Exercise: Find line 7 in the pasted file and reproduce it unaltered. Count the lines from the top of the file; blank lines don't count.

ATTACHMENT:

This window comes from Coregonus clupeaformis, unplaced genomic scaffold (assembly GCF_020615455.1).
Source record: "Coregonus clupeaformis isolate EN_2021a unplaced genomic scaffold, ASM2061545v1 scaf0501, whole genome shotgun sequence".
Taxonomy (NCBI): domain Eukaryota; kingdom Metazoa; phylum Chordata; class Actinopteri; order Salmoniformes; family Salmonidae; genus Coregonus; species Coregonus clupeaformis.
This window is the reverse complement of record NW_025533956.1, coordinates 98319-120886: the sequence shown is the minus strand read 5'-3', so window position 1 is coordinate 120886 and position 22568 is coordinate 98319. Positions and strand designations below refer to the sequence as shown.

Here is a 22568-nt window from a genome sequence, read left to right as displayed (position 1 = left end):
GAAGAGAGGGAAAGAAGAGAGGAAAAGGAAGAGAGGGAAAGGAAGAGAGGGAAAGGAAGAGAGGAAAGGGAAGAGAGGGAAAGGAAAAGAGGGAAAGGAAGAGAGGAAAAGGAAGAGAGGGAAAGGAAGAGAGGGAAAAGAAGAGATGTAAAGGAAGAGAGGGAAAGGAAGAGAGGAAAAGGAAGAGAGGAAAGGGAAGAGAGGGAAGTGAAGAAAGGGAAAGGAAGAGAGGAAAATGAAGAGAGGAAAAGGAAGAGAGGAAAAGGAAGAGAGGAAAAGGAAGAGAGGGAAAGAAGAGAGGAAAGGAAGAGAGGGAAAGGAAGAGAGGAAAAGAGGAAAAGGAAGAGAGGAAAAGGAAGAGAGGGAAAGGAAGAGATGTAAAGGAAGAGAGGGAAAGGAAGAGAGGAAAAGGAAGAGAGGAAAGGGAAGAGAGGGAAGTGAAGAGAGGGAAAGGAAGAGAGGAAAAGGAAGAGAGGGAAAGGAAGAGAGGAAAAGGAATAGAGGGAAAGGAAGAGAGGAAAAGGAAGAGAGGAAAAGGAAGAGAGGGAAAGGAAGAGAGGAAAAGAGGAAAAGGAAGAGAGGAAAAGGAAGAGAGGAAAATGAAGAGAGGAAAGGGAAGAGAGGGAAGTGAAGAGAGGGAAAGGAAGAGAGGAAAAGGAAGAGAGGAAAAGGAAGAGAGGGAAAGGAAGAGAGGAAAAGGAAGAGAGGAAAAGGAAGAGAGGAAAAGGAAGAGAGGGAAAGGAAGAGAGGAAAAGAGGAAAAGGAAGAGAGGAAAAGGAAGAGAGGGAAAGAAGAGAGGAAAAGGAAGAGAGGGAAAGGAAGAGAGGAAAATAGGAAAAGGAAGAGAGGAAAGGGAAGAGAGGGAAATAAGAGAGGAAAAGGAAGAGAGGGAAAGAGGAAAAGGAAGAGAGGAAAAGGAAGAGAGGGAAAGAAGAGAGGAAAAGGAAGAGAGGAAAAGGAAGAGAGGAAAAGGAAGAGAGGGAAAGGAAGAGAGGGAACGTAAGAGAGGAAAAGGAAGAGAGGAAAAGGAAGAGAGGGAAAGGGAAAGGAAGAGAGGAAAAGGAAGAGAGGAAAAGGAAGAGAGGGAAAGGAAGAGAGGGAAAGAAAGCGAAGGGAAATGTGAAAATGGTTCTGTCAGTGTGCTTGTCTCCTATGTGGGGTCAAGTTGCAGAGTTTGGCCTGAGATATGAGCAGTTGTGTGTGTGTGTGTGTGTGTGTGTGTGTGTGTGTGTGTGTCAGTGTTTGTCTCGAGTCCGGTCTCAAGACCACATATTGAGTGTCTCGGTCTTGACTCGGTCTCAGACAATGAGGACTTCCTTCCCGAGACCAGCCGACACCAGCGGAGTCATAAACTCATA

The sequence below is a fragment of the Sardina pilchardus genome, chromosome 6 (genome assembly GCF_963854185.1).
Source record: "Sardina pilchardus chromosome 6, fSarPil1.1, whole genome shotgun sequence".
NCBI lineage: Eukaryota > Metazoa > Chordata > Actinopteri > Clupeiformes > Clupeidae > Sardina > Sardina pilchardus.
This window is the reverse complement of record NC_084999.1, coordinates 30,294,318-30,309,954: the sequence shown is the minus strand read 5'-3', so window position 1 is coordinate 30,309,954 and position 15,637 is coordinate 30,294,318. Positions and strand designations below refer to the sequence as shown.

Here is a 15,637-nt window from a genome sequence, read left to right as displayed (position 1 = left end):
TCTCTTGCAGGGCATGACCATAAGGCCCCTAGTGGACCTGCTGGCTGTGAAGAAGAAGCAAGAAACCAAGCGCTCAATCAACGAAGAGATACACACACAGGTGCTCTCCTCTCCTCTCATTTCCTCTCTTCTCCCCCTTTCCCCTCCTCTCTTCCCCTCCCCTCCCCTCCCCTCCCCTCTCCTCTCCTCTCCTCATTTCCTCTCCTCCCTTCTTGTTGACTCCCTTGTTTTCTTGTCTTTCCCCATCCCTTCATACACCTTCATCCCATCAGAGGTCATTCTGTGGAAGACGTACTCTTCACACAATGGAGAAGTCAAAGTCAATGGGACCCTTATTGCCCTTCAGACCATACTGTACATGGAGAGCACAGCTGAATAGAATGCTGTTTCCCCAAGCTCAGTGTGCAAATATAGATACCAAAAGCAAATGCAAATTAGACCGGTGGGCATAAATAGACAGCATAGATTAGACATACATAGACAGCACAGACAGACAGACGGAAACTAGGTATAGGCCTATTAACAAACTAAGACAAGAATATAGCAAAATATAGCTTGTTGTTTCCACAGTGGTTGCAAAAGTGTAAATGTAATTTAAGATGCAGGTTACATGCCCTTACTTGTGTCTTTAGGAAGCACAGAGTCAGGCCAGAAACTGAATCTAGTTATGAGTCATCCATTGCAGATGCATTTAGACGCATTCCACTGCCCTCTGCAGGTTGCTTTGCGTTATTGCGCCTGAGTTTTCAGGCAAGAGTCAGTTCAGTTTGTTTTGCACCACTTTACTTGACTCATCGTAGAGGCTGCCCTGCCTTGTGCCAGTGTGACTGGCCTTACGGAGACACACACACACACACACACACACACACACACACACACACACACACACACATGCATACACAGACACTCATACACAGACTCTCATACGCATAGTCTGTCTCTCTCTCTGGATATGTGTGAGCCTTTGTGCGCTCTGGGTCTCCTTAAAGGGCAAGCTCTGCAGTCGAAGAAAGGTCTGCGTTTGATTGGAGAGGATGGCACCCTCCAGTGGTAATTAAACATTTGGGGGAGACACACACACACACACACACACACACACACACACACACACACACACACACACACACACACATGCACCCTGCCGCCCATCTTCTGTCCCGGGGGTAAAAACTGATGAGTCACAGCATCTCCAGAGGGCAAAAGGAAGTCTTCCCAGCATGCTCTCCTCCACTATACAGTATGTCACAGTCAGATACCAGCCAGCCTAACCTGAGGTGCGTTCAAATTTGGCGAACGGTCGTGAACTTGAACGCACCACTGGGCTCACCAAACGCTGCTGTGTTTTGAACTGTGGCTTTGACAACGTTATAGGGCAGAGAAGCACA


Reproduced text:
The sequence below is a fragment of the Sardina pilchardus genome, chromosome 6 (genome assembly GCF_963854185.1).